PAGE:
Cir. 1994) (citing Lujan v. National
the non-moving party's case.'1 ~f the movant fails to meet this initial burden, the motion must be denied, regardless of the non-møving party's response.'2
ANALYSIS A. Non-economic damages
COT asserts that summary judgment is appropriate as to all claims by Big Bucks for mental and emotional damages; loss of~njoymenvalue of 2007-2008 hunting season and future hunting t seasons; inconvenience; negligent infliction of emotional distress; and intentional infliction of emotional distress because such~non-economic amages are unavailable to plaintiff an LLC under d Louisiana law.'3 Big Bucks argues that aIli LLC is entitled to recover damages for the loss of enjoyment of hunting rights, citing a 2007 ruling by U.S. District Judge Robert James in Sporting Land, LLC v. CHC Energy, LLC.'4 In that case, the court considered a request for preliminary injunctive relief by Sporting Land, LLC, a hunting~ reserve similar to Big Bucks. The court found that the loss of p enjoyment of hunting land constituted an "irreparable injury" for purposes of injunctive relief analysis. Our reading of the rulir~ghowever, discloses that the court did not find that Sporting Land, , LLC was entitled to damages ~or loss of enjoyment of hunting land, but only that the loss of enjoyment of that land constiti4ted the type of irreparable harm contemplated by jurisprudence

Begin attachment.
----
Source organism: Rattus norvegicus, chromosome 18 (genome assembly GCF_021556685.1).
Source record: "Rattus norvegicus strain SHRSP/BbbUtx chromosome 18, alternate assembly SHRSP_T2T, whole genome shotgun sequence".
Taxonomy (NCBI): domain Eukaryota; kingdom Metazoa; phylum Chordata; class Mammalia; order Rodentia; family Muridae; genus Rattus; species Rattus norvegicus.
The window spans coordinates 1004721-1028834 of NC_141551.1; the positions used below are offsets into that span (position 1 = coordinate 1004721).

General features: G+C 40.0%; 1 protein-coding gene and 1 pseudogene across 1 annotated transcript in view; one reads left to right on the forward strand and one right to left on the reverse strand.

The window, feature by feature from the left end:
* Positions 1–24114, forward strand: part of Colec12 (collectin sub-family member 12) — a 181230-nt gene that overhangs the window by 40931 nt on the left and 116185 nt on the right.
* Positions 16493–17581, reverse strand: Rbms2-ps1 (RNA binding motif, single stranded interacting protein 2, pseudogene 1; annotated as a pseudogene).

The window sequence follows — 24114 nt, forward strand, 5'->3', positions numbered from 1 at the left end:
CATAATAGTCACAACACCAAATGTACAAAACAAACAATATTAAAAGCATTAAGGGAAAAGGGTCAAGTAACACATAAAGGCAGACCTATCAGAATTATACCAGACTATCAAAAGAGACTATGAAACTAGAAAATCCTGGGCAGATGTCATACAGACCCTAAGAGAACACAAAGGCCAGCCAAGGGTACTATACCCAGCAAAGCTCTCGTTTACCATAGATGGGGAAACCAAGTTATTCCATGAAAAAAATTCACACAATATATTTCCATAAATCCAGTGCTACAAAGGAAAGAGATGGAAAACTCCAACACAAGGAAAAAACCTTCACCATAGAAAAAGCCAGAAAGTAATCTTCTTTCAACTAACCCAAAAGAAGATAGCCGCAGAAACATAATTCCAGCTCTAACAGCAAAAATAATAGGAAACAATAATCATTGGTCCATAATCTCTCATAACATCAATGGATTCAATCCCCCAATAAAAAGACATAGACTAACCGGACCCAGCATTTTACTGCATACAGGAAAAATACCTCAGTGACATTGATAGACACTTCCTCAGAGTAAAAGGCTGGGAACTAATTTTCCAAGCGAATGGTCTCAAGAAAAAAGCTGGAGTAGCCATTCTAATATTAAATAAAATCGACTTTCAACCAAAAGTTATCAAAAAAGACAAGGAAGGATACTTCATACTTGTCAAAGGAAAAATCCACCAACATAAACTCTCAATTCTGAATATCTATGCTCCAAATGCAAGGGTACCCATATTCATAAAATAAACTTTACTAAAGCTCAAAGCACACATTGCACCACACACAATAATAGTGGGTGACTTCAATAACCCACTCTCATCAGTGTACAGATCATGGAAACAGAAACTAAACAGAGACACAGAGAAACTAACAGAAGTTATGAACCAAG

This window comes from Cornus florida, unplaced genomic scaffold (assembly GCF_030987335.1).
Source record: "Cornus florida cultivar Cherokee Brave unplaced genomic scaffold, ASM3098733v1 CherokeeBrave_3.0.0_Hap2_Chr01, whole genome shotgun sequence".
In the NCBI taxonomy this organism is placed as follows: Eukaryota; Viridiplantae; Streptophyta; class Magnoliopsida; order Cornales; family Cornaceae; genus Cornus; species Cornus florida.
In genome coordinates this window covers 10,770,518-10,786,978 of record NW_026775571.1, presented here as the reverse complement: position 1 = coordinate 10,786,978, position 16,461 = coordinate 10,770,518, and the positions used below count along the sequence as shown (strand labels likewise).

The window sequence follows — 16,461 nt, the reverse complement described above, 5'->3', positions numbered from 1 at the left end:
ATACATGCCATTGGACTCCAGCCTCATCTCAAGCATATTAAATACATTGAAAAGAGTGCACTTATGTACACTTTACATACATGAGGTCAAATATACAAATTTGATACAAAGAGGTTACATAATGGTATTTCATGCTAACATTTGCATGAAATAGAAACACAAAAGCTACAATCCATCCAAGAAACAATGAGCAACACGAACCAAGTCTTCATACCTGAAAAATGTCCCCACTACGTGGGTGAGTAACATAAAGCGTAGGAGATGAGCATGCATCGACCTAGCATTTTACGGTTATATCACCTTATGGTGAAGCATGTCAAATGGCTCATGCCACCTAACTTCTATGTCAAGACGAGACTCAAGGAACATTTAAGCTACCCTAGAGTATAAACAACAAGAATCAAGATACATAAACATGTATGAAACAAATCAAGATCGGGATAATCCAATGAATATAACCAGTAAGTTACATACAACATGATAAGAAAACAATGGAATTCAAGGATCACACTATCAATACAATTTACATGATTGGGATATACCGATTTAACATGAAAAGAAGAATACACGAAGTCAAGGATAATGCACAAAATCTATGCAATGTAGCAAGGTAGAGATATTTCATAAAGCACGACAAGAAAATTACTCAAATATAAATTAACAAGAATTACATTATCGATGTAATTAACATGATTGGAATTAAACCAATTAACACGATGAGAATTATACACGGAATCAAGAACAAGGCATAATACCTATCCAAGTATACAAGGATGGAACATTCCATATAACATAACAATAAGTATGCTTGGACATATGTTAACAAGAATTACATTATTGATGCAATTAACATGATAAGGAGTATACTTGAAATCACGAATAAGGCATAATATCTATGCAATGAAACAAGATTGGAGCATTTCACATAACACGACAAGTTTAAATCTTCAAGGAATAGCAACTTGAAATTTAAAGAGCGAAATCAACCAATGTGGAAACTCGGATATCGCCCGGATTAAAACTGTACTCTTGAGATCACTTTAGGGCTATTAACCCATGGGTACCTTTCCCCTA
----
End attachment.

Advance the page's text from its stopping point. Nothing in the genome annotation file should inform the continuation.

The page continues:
"Id., citing Celotex, 477~U.S.at 323 ~Luian,
497 U.S. at 885-86.
`3R. 31 atp. 6; R. 1-4 at~J 2. 1 `4No. 07-1692, slip op. (W.D. La. Nov. 19, 2007). 4